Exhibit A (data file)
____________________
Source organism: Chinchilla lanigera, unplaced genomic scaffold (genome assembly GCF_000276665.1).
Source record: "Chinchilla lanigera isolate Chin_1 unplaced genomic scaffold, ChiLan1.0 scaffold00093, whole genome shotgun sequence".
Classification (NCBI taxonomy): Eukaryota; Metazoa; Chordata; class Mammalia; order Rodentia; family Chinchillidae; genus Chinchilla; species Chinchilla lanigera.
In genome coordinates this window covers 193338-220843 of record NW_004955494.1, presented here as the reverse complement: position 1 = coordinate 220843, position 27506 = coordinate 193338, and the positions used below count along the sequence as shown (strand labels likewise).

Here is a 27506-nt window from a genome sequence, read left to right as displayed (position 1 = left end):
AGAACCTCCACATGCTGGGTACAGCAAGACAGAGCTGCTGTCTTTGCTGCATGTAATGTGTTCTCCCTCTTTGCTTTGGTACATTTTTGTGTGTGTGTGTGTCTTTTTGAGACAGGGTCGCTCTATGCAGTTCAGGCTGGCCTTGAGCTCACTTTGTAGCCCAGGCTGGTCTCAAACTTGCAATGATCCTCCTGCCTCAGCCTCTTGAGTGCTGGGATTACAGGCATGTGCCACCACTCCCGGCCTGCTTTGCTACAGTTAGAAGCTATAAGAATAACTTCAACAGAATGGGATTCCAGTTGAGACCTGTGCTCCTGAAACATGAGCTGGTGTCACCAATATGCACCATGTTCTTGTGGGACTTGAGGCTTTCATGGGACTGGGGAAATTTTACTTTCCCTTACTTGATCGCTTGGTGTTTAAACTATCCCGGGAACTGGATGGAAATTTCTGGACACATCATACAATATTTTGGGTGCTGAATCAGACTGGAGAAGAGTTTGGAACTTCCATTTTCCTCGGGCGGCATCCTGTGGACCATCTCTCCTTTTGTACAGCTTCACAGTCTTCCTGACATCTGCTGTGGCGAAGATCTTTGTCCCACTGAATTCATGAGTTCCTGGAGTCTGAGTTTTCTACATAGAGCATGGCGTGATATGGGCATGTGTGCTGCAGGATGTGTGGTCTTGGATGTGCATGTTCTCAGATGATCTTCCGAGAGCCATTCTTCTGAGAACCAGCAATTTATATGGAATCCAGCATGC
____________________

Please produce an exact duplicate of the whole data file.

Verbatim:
Source organism: Chinchilla lanigera, unplaced genomic scaffold (genome assembly GCF_000276665.1).
Source record: "Chinchilla lanigera isolate Chin_1 unplaced genomic scaffold, ChiLan1.0 scaffold00093, whole genome shotgun sequence".
Classification (NCBI taxonomy): Eukaryota; Metazoa; Chordata; class Mammalia; order Rodentia; family Chinchillidae; genus Chinchilla; species Chinchilla lanigera.
In genome coordinates this window covers 193338-220843 of record NW_004955494.1, presented here as the reverse complement: position 1 = coordinate 220843, position 27506 = coordinate 193338, and the positions used below count along the sequence as shown (strand labels likewise).

Here is a 27506-nt window from a genome sequence, read left to right as displayed (position 1 = left end):
AGAACCTCCACATGCTGGGTACAGCAAGACAGAGCTGCTGTCTTTGCTGCATGTAATGTGTTCTCCCTCTTTGCTTTGGTACATTTTTGTGTGTGTGTGTGTCTTTTTGAGACAGGGTCGCTCTATGCAGTTCAGGCTGGCCTTGAGCTCACTTTGTAGCCCAGGCTGGTCTCAAACTTGCAATGATCCTCCTGCCTCAGCCTCTTGAGTGCTGGGATTACAGGCATGTGCCACCACTCCCGGCCTGCTTTGCTACAGTTAGAAGCTATAAGAATAACTTCAACAGAATGGGATTCCAGTTGAGACCTGTGCTCCTGAAACATGAGCTGGTGTCACCAATATGCACCATGTTCTTGTGGGACTTGAGGCTTTCATGGGACTGGGGAAATTTTACTTTCCCTTACTTGATCGCTTGGTGTTTAAACTATCCCGGGAACTGGATGGAAATTTCTGGACACATCATACAATATTTTGGGTGCTGAATCAGACTGGAGAAGAGTTTGGAACTTCCATTTTCCTCGGGCGGCATCCTGTGGACCATCTCTCCTTTTGTACAGCTTCACAGTCTTCCTGACATCTGCTGTGGCGAAGATCTTTGTCCCACTGAATTCATGAGTTCCTGGAGTCTGAGTTTTCTACATAGAGCATGGCGTGATATGGGCATGTGTGCTGCAGGATGTGTGGTCTTGGATGTGCATGTTCTCAGATGATCTTCCGAGAGCCATTCTTCTGAGAACCAGCAATTTATATGGAATCCAGCATGC